22
table 'materials'
id   sku  content
10   IT2   Iron
11   IT3   Steel
12   IT4   Steel
13   IT5   NULL
14   IT6   Iron
15   IT7   Glass

select id, sku, content from materials where content !='Iron';

Returns Result:

id   sku   content
11   IT3   Steel
12   IT4   Steel
15   IT7   Glass

Why is id #13 with the NULL value not returned in the result set? Using MYSQL.

4
  • 4
    You could.... where coalesce(content,'HandleNull') !='Iron' coalesce will take the first non-null value however 'HandleNull' in this case becomes a special edge case; and if any content values ever equal 'HandleNull' then you woudln't get those.
    – xQbert
    Sep 4, 2015 at 20:02
  • xQbert - This also works perfectly. I see that handleNull is a placeholder that can be anything that you know will not be a possible result. Is it turning all the NULLs into 0?
    – Kevin
    Sep 4, 2015 at 21:09
  • coalesce returns the first non-null value from a series of values. So in this case, if content is null it will return 'HandleNull' which will likely not equal your possible results. However, if content has a value it will simply compare that value to != 'Iron' it's not really turning them to 0. I couldn't find how mySQL handled empty set '', it may work just as well.
    – xQbert
    Sep 6, 2015 at 14:22
  • @xQbert Thanks for that workaround, it helped a lot for my situation where the where clause was being built dynamically and it would have been extremely difficult to add the 'xyz is null' wherever it was needed. I know this "feature" of SQL is by design, but personally feel that it is a stupid design decision and that 99% of the time people want NULL != 'Iron' to return TRUE; so it should have been designed to return what people would expect it to return.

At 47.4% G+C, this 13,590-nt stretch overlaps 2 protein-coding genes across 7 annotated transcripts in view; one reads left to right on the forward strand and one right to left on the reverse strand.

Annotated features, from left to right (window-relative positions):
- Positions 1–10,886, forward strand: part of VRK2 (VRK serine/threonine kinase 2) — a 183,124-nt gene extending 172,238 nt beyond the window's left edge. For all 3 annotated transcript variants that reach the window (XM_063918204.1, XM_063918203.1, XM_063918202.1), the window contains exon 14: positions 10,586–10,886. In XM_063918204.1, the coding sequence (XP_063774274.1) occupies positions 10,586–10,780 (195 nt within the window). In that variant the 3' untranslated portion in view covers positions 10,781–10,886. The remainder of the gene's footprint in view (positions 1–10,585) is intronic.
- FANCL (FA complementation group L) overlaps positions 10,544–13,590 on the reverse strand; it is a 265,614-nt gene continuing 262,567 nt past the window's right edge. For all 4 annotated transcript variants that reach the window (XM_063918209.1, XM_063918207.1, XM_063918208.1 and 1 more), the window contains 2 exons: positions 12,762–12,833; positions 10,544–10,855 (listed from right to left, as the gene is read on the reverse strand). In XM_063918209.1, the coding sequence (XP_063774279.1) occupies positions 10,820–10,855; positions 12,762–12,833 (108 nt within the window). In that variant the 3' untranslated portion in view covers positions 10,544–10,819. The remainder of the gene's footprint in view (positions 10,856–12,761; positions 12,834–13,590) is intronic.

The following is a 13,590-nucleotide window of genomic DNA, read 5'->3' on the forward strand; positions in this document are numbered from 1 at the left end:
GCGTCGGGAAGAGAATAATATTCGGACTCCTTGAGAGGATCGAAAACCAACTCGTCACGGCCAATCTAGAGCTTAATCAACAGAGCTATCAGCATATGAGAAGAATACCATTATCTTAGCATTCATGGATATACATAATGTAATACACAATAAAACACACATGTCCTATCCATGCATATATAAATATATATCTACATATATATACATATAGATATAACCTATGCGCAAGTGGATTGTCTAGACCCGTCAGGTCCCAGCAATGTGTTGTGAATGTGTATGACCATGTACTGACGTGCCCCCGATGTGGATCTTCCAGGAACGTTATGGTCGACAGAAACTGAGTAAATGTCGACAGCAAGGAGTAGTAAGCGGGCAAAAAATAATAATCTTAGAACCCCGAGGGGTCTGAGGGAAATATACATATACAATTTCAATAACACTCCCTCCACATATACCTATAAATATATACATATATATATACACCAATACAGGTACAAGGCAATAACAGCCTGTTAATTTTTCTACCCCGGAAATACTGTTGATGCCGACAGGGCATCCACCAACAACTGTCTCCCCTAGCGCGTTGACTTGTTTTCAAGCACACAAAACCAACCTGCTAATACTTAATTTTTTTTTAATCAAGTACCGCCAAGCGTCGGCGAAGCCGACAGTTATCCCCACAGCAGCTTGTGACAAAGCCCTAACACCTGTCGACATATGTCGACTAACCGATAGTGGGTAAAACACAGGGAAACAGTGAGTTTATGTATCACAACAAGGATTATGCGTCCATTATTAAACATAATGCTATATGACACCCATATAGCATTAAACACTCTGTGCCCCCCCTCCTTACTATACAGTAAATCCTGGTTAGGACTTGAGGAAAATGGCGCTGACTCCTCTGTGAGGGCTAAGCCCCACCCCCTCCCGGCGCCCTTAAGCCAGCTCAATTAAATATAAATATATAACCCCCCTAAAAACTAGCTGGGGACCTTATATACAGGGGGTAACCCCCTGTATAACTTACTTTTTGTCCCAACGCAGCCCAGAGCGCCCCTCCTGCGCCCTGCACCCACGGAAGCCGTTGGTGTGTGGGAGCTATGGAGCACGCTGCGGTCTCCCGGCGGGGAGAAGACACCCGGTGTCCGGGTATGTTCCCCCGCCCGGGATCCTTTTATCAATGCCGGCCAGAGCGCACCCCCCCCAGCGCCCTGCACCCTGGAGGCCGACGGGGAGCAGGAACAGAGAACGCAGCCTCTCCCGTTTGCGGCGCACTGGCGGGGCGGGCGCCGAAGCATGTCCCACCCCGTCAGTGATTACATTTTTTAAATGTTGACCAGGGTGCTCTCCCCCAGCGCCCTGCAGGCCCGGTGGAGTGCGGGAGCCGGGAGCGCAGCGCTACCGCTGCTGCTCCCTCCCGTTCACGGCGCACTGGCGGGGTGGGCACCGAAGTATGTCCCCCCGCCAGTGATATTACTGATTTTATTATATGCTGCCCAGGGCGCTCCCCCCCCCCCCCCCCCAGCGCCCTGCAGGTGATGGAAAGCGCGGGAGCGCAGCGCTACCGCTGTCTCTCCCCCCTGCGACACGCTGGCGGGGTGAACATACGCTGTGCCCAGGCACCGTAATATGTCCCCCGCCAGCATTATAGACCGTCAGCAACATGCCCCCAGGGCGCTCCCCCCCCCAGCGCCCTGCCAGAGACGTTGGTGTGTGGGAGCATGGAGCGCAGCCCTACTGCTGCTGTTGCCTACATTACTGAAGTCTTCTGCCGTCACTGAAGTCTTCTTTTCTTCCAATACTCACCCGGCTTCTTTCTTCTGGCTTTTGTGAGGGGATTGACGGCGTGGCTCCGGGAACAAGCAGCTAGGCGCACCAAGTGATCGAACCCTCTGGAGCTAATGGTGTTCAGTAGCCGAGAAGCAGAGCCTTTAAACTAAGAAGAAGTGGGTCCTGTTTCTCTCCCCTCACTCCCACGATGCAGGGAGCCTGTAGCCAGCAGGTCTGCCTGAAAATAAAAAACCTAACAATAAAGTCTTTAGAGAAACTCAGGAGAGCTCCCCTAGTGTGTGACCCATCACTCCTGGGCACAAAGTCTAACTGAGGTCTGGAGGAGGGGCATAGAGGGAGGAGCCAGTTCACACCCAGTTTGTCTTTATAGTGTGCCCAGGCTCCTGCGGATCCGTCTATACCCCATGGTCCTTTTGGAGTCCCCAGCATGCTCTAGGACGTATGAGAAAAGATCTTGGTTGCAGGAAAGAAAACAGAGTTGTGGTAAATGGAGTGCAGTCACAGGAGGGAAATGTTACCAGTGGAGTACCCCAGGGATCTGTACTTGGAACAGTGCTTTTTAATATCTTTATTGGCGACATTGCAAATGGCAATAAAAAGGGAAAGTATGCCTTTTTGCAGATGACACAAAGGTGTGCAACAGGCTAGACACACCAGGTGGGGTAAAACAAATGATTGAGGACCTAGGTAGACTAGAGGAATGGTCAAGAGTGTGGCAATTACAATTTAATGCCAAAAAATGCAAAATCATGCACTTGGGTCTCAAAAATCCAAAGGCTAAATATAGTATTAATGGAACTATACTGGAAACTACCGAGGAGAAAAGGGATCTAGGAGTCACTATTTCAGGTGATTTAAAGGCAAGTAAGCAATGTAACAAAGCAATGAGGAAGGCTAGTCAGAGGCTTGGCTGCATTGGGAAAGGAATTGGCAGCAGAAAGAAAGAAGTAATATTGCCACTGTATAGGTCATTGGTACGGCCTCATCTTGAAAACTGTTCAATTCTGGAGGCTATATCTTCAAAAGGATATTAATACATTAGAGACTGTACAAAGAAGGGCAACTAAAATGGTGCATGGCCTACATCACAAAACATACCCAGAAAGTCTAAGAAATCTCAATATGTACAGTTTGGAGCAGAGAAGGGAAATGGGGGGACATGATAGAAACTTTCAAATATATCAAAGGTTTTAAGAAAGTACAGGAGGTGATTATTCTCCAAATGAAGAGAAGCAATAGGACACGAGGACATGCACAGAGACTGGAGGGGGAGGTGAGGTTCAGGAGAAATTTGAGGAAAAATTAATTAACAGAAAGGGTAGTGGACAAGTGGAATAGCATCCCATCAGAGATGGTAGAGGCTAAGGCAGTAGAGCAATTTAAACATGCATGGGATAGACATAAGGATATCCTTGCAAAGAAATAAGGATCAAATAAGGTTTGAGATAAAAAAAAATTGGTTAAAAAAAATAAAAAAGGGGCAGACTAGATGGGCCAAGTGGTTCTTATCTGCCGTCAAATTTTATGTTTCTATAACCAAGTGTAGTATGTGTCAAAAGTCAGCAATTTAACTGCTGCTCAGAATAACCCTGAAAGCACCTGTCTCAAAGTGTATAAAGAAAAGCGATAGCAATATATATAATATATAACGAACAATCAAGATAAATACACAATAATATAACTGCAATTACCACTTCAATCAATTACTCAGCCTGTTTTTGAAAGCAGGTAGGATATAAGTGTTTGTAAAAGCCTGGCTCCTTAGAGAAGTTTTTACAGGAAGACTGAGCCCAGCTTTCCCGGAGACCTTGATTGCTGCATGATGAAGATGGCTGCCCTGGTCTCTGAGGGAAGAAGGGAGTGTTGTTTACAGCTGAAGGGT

– BruceHill
    Mar 15, 2018 at 9:39

2 Answers 2

32

As per your where clause it compares null != 'Iron', which evaluates to UNKNOWN which neither true nor false based on SQL's 3 way logic. Hence it is not returned by the query.

If you need the null row to be resulted, you should use

where content !='Iron' or content is null

Edit: One more option is to use the relational null-safe equality operator <=> with a negation.

not content <=> 'Iron'

From the documentation,

NULL-safe equal. This operator performs an equality comparison like the = operator, but returns 1 rather than NULL if both operands are NULL, and 0 rather than NULL if one operand is NULL.

The <=> operator is equivalent to the standard SQL IS NOT DISTINCT FROM operator.

mysql> 
   SELECT 1 <=> 1, NULL <=> NULL, 1 <=> NULL
   UNION
   SELECT 1 = 1, NULL = NULL, 1 = NULL;
   

Returns

  1 vs 1  |  NULL vs NULL  | 1 vs NULL |  Comment
  --------------------------------------------------
     1    |        1       |    0      |  for <=>
     1    |       NULL     |   NULL    |  for  =
3
  • in PG ERROR: operator does not exist: integer <=> integer Hint: No operator matches the given name and argument types. You might need to add explicit type casts. May 6, 2019 at 3:09
  • @Al-Mothafar I hope you see question is tagged with mysql? Mar 17, 2021 at 11:41
  • @CoderinoJavarino most SQL DBMS share the same syntax, operators usually the same, so I just commented with my experience in PG, not only question tagged with MySQL, but even the answers it is clear mysql> Mar 17, 2021 at 12:08
1
ISNULL(content, '') = 'Iron'

This will convert the null to an empty string.

1
  • 1
    For MySQL it would be: IFNULL(content, '') = 'Iron'
    – boryn
    Jun 25, 2021 at 5:11

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